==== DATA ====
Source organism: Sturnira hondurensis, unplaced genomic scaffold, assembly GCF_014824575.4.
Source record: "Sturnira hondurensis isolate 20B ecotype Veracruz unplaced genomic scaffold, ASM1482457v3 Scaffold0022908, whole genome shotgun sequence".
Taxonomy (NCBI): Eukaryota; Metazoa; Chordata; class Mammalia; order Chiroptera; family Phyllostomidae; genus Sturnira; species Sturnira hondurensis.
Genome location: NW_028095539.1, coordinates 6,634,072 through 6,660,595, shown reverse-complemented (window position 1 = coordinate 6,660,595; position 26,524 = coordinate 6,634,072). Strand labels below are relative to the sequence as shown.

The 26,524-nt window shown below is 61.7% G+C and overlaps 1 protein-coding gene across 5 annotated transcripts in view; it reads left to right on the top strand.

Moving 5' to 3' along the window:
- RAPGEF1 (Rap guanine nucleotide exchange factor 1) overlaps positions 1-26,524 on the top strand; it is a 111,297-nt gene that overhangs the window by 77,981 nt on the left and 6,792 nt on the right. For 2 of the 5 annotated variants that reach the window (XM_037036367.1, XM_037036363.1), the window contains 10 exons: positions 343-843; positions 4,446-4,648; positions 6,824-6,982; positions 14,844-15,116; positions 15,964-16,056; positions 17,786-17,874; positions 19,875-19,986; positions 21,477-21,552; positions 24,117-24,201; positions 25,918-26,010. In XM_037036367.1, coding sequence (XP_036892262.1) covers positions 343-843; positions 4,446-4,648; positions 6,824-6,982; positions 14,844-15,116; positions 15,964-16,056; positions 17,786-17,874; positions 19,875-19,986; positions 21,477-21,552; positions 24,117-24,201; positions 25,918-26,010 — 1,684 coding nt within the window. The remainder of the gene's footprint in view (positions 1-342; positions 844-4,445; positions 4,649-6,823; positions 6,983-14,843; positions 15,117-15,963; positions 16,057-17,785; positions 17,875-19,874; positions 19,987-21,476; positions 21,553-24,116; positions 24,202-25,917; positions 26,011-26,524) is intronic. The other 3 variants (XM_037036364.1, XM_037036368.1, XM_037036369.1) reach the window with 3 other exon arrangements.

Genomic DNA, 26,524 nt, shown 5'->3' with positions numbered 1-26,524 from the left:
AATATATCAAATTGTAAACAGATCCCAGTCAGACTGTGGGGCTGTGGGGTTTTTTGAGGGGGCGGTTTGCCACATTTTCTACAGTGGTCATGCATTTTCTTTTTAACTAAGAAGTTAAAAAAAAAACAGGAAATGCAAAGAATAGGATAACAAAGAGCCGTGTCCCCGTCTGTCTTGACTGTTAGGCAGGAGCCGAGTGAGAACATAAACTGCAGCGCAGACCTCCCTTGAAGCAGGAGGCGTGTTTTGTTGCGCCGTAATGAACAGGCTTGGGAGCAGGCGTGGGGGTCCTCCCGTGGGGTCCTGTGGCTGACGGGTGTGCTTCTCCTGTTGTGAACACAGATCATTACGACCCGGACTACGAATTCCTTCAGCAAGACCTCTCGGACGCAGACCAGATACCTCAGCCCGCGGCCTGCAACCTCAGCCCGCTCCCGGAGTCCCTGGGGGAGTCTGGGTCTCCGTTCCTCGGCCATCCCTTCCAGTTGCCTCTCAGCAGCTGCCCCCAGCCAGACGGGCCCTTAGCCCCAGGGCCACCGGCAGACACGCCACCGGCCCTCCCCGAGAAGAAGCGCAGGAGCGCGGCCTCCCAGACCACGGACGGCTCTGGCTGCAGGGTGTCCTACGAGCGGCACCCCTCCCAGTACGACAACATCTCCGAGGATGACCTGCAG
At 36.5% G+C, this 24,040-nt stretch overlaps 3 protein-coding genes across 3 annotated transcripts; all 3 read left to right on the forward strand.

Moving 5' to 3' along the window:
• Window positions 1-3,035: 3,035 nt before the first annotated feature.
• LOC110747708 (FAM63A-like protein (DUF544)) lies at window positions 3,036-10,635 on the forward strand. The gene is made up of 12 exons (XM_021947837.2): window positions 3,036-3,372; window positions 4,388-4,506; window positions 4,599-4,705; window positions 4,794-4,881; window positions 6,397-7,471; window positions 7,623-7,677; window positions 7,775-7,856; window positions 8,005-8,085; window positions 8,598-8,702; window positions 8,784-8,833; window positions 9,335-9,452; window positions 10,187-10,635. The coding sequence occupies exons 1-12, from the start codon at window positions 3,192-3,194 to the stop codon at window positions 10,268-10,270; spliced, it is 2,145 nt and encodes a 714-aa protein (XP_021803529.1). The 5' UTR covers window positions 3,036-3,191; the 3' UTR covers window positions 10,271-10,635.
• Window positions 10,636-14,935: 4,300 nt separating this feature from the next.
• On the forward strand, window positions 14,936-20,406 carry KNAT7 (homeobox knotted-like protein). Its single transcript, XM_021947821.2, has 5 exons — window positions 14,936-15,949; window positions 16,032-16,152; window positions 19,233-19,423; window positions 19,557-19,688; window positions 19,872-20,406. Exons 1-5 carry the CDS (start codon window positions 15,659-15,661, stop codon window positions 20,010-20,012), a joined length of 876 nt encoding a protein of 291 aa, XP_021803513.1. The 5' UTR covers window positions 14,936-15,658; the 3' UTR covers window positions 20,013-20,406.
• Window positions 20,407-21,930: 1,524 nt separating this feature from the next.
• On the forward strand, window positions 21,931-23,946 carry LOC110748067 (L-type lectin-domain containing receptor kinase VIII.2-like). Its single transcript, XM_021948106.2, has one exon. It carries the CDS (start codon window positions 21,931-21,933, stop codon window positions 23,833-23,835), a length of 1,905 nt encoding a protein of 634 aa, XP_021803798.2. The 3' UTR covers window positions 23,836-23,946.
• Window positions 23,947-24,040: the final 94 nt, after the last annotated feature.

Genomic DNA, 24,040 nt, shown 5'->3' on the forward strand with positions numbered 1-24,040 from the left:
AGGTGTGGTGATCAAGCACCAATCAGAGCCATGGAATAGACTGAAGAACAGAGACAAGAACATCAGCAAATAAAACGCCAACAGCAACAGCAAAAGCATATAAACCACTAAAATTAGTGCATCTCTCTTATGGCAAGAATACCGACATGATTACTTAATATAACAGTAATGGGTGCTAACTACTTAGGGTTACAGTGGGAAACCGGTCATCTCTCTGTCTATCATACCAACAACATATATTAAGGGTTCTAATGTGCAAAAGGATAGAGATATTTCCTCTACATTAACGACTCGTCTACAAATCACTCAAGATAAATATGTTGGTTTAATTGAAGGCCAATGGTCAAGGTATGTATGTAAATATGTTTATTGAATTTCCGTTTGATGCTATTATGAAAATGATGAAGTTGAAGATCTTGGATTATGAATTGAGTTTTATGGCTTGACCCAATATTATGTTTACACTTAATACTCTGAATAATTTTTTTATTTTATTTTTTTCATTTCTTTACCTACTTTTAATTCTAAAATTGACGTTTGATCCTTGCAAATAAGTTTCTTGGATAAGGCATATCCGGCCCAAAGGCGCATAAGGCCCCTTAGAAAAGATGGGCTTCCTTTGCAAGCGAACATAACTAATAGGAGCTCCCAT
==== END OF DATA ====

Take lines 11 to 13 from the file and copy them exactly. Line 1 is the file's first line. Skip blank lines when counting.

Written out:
Moving 5' to 3' along the window:
• Window positions 1-3,035: 3,035 nt before the first annotated feature.
• LOC110747708 (FAM63A-like protein (DUF544)) lies at window positions 3,036-10,635 on the forward strand. The gene is made up of 12 exons (XM_021947837.2): window positions 3,036-3,372; window positions 4,388-4,506; window positions 4,599-4,705; window positions 4,794-4,881; window positions 6,397-7,471; window positions 7,623-7,677; window positions 7,775-7,856; window positions 8,005-8,085; window positions 8,598-8,702; window positions 8,784-8,833; window positions 9,335-9,452; window positions 10,187-10,635. The coding sequence occupies exons 1-12, from the start codon at window positions 3,192-3,194 to the stop codon at window positions 10,268-10,270; spliced, it is 2,145 nt and encodes a 714-aa protein (XP_021803529.1). The 5' UTR covers window positions 3,036-3,191; the 3' UTR covers window positions 10,271-10,635.